June is upon us and we are settling in for some summer reading. Join us as we catch up with our international correspondents about the literary happenings around the world. This week brings us the latest on indigenous literature from Colombia and Mexico, book fairs in Argentina, and new artistic endeavors in Indonesia!
Paul Worley and Kelsey Woodburn, Editors at Large, reporting from Colombia and Mexico:
From April 25 to 29 in Bogotá, Colombia, indigenous writers and scholars and critics of indigenous literatures from throughout the Américas came together in the 5th Continental Intercultural Encounter of Amerindian Literatures (EILA). The theme for this iteration of the bi-annual conference was “Indigenous Writing, Extractivism, and Bird Songs.” The centering of these concerns reflects a turn in the field of Indigenous literatures towards recognizing indigenous ways of writing that take place beyond Latin script, as well as ongoing ecological concerns that are at the heart of a good deal of indigenous literatures and Indigenous activism. In addition to literary readings and panels held at the Pontificia Universidad Javeriana, writers and critics presented to the general public at Bogotá’s International Book Festival (FILBO), and indigenous poets gave a reading in the town of Guatavita, home to a lake sacred to the Muisca people. Among the writers in attendance were (K’iche’) Humberto Ak’abal, (Yucatec) Jorge Cocom Pech, (Wayuu) Vito Apüshana, (Wayuu) Estercilla Simanca, (Wayuu) Vicenta Siosi, and (Yanakuna) Fredy Chicangana.
We have such an amazing group of creative people over here at Asymptote. Check out some of our recent news and stay tuned for more of the international literature you love!
Poetry Editor Aditi Machado‘s poem “Epistle” appeared in Boston Review, and another poem of hers, “Archaic”, was reprinted by the Poetry Society of America.
From May 1 – 5, Romania and Moldova Editor-at-Large Chris Tanasescu aka MARGENTO organized DHSITE, a bilingual event introducing new computing technologies and their uses in education and research, at the University of Ottawa. Later this month, he will present a paper at the Kanada Koncrete poetry conference in the same school.
Both Assistant Editor Lizzie Buehler and Blog Editor David Smith have accepted offers to attend the University of Iowa’s Literary Translation MFA this coming fall. David also wrote a review of an early Jon Fosse novel, Boathouse, for Reading in Translation.
Indonesia Editor-at-Large Norman Erikson Pasaribu spoke with Indonesian writer Eka Kurniawan about his conception of horror, the diversity of Indonesian literature, and the rebirth of the New Order in Mekong Review.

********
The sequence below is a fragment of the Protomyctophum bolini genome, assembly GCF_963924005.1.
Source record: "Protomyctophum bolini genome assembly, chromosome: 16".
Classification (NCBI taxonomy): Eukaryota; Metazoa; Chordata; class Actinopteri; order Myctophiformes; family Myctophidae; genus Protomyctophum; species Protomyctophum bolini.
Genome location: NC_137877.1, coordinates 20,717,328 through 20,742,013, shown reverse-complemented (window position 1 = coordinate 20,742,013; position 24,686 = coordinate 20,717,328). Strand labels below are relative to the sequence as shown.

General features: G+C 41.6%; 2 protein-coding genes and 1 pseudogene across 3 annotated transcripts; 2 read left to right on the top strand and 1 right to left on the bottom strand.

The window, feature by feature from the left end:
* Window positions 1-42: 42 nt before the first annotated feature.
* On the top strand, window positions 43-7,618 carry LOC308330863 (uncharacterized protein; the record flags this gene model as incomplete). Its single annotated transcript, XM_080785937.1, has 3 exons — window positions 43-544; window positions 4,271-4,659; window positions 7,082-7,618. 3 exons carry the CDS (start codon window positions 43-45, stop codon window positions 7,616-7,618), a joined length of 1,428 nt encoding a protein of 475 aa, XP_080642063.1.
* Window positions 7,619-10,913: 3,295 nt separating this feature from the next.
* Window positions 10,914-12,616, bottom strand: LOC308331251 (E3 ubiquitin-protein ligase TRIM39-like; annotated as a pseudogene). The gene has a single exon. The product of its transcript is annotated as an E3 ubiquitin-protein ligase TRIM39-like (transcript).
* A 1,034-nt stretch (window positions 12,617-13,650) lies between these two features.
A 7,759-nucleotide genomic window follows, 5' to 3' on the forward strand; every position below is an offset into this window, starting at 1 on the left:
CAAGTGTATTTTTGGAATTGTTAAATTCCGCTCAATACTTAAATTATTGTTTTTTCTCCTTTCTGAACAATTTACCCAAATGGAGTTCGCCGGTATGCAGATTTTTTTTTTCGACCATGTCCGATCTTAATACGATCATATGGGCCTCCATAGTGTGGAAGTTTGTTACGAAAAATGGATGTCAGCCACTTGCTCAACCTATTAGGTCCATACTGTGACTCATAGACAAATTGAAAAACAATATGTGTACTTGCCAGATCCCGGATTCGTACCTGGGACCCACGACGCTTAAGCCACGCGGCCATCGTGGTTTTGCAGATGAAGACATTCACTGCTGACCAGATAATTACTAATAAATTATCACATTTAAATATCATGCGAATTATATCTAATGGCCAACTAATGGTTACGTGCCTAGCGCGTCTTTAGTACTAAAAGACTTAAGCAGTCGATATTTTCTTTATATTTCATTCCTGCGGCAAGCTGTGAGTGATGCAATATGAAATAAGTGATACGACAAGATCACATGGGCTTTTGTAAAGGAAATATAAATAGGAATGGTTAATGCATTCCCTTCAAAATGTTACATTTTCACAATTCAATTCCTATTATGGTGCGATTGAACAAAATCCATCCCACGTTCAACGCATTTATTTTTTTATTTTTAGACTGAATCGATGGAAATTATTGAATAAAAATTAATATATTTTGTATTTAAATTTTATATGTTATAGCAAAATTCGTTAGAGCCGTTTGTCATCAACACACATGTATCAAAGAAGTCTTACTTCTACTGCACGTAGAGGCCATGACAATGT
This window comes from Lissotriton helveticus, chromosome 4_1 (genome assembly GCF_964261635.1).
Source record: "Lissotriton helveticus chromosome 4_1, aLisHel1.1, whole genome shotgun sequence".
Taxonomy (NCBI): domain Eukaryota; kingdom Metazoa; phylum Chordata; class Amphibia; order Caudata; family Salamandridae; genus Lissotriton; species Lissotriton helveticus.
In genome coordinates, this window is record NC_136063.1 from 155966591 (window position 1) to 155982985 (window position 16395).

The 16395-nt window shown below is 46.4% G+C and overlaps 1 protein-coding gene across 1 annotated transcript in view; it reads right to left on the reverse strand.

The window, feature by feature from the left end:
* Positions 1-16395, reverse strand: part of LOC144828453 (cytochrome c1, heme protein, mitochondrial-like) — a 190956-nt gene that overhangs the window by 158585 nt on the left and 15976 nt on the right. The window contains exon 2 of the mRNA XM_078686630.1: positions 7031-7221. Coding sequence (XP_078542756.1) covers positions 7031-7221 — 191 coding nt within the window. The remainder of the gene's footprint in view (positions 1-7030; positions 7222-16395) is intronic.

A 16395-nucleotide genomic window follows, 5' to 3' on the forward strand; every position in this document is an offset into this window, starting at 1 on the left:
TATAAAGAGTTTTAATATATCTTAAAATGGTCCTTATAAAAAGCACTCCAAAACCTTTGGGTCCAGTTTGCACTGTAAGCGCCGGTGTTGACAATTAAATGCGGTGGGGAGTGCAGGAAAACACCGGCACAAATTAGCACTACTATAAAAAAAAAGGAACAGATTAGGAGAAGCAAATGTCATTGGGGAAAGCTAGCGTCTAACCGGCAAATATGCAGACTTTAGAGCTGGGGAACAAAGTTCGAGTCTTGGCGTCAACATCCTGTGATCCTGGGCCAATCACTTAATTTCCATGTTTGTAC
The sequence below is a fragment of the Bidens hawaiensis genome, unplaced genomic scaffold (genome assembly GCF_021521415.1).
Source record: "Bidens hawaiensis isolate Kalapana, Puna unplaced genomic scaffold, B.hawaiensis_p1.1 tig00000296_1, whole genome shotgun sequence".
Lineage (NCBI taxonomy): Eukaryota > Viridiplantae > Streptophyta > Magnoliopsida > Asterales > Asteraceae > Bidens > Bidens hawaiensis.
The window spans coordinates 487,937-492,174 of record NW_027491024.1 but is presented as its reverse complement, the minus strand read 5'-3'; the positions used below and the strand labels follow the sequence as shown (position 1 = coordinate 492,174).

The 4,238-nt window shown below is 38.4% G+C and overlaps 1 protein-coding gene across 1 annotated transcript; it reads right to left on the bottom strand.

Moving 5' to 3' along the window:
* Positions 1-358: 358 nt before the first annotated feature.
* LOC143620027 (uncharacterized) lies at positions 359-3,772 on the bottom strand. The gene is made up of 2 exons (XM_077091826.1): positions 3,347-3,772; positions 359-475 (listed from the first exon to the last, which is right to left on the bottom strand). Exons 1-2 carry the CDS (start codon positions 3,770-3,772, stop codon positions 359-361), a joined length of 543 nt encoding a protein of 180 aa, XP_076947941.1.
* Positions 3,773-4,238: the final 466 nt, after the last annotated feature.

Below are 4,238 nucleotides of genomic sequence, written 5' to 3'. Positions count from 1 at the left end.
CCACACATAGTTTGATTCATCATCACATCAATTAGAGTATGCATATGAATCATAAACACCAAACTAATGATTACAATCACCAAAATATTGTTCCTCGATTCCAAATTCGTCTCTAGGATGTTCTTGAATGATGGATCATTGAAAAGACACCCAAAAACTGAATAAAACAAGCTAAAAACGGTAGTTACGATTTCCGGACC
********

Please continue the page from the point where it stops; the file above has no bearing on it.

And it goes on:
Assistant Managing Editor Sam Carter published an essay at Music & Literature on Jorge Barón Biza’s The Desert and Its Seed.
Blog Editor Sarah Booker‘s translation of Cristina Rivera Garza’s The Iliac Crest (Feminist Press and And Other Stories) was included on the long list for the Best Translated Book Award.
Singapore Editor-at-Large Theophilus Kwek contributed work to Carcanet Press’s latest New Poetries anthology. He also published a piece in The Straits Times comparing citizenship opportunities in the UK (where he was able to vote in the European Union referendum as a Commonwealth citizen) and Singapore.
For more news from the Asymptote blog:
Contributing Editor Adrian Nathan West has two new translations out: Rainald Goetz’s Insane published by Fitzcarraldo Editions, and reviewed in The Economist; and Juan Benet’s Construction of the Tower of Babel, published by Wakefield Press.
Writers on Writers Editor Ah-reum Han‘s flash fiction, “The Last Heifer,” was published in Fiction International, for its 50th Issue.
Copy Editor Anna Aresi’s translation of Gifts & Bequests by Carol Aymar Armstrong was published on the Italian poetry blog InternoPoesia (IP). She also edited “Poetry in Translation,” the 2017 issue of Mosaici: Learned Online Journal of Italian Poetry, which went live in November.
2015 was an eventful year, to put things mildly. I lumbered into it heavy with child, in mid-March I gave birth to a bundle of joy, and post-mid-March has been spent living with said bundle of joy—an experience filled for the most part with elation, excitement, and gratefulness, with a good dose of exhaustion, frustration, and terror.
In other news, I completed the manuscript of my second novel, worked with my publisher to see my first novel The Oddfits through the final stages of editing and proofing (it comes out on February 1, 2016!), and filled in remaining cracks with a few smaller projects—translation, writing, and editing. Chaos took the opportunity to reign supreme in our apartment. What you could see of the apartment between the eternal hillocks of yet-to-be-folded laundry.
Don’t look at the bathroom. For the love of God, don’t look at the bathroom.
And somehow, thankfully, I managed to read. In hindsight, reading is perhaps what kept me sane…if it could be called sanity. Audiobooks were useful when I didn’t have a hand free but still needed to be in motion. And it was nice to be read to, though my choices were hardly the stuff comforting bedtime stories are made of. With the relentless cynicism of Samuel Butler’s The Way of All Flesh cackling in my ears, I saw the world’s cheeks drained of their rosy hue; and I cackled along. Aravind Adiga’s Last Man in Tower took me by the hand, led me up the stairs, and pushed me off the roof. Adam Johnson’s The Orphan Master’s Son set me adrift on a nightmarish sea, the pitching so constant, however, that I almost felt as if I were being rocked in a cradle. READ MORE…